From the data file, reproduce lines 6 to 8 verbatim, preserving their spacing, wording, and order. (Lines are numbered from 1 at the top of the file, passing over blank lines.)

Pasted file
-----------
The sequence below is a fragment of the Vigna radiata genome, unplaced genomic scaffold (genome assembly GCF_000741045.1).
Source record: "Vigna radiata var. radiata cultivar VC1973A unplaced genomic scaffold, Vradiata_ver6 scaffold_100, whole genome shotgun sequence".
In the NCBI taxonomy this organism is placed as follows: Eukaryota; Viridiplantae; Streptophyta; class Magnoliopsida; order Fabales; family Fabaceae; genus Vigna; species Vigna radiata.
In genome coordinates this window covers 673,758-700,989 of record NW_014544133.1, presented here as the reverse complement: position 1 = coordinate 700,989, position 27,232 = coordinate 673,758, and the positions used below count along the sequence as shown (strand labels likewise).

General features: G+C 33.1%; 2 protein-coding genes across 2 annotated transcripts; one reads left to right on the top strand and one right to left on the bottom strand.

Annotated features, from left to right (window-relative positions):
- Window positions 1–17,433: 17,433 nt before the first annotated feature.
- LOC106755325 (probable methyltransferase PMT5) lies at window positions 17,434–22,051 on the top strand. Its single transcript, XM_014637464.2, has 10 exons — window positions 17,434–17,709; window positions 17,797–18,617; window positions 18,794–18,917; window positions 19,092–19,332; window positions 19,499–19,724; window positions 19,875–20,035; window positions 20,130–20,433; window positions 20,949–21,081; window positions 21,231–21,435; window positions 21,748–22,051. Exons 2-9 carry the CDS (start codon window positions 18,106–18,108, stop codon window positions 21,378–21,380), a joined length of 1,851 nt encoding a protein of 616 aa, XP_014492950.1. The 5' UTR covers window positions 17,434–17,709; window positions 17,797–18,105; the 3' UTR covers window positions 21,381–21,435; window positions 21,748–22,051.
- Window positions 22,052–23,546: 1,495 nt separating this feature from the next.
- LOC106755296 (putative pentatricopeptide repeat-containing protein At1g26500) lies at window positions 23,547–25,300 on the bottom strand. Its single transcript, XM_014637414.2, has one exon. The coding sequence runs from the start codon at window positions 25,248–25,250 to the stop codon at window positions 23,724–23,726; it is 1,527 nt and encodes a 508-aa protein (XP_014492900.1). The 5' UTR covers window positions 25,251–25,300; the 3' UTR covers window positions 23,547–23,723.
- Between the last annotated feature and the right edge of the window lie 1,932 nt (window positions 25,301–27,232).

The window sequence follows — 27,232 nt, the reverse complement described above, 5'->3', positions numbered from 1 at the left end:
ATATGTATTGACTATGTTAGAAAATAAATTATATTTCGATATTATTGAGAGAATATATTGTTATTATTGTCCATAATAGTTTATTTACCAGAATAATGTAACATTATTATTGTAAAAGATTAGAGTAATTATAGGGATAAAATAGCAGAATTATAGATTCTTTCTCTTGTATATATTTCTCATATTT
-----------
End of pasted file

Annotated features, from left to right (window-relative positions):
- Window positions 1–17,433: 17,433 nt before the first annotated feature.
- LOC106755325 (probable methyltransferase PMT5) lies at window positions 17,434–22,051 on the top strand. Its single transcript, XM_014637464.2, has 10 exons — window positions 17,434–17,709; window positions 17,797–18,617; window positions 18,794–18,917; window positions 19,092–19,332; window positions 19,499–19,724; window positions 19,875–20,035; window positions 20,130–20,433; window positions 20,949–21,081; window positions 21,231–21,435; window positions 21,748–22,051. Exons 2-9 carry the CDS (start codon window positions 18,106–18,108, stop codon window positions 21,378–21,380), a joined length of 1,851 nt encoding a protein of 616 aa, XP_014492950.1. The 5' UTR covers window positions 17,434–17,709; window positions 17,797–18,105; the 3' UTR covers window positions 21,381–21,435; window positions 21,748–22,051.